How do jumbo loans work?
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September 26, 2022

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Is a new home in Texas, Florida, or Colorado on your horizon? 

In addition to finding the best neighborhood, securing financing probably tops your to-do list. 

If you’re looking to buy in a higher-priced home market, financing usually means applying for a jumbo loan. 

While jumbo loans can be more challenging for some borrowers to qualify for, they typically offer competitive interest rates and provide a convenient way to buy a home in more expensive housing markets.

What is a jumbo mortgage?

Jumbo mortgages are home loans for amounts that are more than federal loan limits. 

What makes a jumbo loan different from a conventional loan?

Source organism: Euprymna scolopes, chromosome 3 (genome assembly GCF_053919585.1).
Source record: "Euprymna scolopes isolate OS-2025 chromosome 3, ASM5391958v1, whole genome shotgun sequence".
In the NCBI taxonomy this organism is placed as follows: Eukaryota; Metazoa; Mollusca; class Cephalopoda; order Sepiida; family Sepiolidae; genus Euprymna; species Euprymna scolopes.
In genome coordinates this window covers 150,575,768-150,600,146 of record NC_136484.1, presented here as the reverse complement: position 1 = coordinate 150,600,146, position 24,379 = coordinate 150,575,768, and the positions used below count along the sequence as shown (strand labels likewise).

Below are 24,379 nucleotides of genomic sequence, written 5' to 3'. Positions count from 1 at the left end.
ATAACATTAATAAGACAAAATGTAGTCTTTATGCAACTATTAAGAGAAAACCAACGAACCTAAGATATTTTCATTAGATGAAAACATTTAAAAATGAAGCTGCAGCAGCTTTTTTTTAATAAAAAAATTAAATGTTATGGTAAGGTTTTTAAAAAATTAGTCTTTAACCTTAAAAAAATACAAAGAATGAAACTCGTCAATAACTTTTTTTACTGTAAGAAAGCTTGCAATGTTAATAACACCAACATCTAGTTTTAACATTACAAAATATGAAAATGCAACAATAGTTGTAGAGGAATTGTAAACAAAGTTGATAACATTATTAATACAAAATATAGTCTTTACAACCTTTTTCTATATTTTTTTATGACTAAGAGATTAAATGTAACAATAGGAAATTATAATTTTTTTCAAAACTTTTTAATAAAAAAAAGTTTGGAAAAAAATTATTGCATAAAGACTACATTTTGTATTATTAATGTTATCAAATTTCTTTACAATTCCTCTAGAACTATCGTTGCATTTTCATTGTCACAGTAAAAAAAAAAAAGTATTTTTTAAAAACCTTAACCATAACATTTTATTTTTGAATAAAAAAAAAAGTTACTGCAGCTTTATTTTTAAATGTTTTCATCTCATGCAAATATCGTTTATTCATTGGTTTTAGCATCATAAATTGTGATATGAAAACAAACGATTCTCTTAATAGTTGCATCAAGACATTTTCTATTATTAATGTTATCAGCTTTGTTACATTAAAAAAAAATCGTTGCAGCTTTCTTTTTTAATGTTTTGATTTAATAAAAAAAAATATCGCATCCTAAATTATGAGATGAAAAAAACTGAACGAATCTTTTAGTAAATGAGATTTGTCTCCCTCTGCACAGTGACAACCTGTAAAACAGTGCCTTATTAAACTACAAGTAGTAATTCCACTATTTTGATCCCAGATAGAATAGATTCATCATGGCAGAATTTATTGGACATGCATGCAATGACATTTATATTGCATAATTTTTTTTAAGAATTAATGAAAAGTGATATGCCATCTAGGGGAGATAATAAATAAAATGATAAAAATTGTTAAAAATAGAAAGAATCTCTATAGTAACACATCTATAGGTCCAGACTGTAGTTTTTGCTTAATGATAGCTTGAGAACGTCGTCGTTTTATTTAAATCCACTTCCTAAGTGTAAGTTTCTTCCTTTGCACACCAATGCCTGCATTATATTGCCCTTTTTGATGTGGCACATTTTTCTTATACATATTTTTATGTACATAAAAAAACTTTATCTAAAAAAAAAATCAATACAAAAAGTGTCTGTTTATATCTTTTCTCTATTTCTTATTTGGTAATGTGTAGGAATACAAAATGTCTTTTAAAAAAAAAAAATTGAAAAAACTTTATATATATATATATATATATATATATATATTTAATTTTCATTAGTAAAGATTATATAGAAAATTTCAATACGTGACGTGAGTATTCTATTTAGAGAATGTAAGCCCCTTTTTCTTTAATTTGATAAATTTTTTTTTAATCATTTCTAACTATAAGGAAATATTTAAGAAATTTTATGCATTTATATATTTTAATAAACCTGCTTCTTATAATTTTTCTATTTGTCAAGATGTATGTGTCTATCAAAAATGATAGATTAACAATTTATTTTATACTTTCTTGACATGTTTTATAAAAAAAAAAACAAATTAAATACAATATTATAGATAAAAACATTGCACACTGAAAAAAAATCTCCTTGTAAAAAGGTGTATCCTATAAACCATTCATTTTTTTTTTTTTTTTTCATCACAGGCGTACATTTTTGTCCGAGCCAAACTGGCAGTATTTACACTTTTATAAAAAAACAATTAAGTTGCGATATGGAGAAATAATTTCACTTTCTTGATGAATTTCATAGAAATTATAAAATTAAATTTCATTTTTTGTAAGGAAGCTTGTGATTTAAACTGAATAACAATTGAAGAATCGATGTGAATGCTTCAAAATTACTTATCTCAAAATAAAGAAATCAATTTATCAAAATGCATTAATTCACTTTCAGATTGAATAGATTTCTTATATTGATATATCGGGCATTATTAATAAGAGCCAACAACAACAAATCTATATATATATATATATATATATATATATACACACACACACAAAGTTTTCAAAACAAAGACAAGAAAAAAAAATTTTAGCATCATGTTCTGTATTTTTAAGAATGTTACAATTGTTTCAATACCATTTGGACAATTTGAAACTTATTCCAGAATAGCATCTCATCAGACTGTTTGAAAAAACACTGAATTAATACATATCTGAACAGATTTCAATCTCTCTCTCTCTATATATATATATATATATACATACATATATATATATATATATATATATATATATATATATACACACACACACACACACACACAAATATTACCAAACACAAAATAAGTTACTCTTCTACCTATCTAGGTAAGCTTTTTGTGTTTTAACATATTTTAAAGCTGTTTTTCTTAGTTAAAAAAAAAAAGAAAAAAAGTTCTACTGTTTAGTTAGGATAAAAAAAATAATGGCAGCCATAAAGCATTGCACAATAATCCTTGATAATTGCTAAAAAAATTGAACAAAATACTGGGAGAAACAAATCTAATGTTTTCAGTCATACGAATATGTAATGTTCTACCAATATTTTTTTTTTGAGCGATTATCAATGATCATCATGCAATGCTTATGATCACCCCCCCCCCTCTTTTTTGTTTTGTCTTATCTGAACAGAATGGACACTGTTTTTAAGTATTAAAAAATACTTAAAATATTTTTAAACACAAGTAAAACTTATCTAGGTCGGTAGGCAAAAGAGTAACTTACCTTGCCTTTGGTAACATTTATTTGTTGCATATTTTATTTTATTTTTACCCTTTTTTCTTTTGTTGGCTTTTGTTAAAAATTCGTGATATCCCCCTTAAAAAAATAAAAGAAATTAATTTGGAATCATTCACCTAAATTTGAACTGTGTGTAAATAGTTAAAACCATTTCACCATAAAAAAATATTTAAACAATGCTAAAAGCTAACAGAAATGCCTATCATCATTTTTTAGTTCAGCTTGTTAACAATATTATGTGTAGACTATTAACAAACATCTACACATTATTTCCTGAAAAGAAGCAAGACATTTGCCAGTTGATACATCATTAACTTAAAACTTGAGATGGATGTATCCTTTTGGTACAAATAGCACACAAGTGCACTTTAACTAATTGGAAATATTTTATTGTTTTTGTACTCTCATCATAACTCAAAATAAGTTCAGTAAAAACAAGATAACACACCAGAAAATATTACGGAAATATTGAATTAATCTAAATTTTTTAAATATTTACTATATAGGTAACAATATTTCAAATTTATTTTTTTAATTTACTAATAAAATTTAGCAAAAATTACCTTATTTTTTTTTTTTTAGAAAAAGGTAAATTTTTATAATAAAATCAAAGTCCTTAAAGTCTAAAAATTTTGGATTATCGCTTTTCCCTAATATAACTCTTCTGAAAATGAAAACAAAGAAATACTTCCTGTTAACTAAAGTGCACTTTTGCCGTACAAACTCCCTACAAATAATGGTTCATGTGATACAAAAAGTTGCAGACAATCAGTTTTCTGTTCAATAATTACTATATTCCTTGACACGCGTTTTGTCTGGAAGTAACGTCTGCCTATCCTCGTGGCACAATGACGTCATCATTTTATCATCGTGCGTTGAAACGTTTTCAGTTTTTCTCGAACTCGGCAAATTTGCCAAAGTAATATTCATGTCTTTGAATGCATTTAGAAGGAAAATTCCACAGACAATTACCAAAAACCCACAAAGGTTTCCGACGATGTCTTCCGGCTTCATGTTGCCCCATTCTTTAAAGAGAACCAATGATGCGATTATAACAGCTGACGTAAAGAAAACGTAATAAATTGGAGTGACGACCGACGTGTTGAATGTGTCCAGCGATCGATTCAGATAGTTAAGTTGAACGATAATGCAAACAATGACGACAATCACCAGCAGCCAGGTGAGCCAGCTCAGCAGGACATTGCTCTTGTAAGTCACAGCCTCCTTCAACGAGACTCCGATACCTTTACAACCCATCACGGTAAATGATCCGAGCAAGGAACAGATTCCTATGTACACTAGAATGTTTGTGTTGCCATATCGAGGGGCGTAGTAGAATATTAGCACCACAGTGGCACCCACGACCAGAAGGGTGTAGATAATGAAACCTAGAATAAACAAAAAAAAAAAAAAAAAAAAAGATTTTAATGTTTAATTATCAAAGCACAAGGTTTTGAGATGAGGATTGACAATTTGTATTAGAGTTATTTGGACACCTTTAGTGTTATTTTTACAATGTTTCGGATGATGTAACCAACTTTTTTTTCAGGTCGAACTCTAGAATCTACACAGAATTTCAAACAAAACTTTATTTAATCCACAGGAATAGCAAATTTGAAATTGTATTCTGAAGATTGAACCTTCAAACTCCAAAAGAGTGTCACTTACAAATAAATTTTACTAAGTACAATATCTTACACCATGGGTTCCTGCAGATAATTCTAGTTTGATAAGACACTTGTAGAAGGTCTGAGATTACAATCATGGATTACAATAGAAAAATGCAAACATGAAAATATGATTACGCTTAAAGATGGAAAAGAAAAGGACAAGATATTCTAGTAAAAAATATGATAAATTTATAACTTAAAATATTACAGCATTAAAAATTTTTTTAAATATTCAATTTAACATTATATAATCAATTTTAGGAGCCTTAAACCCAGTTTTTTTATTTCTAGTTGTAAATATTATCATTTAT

Mortgages can be separated into two basic categories: jumbo loans, also called non-conforming loans, and conforming loans. 

The Federal Housing Finance Agency (FHFA) releases new loan limits each year. Fannie Mae and Freddie Mac are government businesses that purchase loans falling below the FHFA loan limits.

Eligible borrowers can use non-conforming home loans to finance homes with prices over the FHFA loan limit. However, because lenders can’t sell jumbo loans, they carry more risk, resulting in more stringent eligibility requirements. 

Conforming loans are home loans that conform to—i.e., are within—FHFA loan limits. Home loans that are outside FHFA loan limits are non-conforming or jumbo loans.

What are the limits for jumbo loans?

For the majority of real estate markets in the United States, the jumbo loan limit (2022) for a single-unit property residence is $647,200.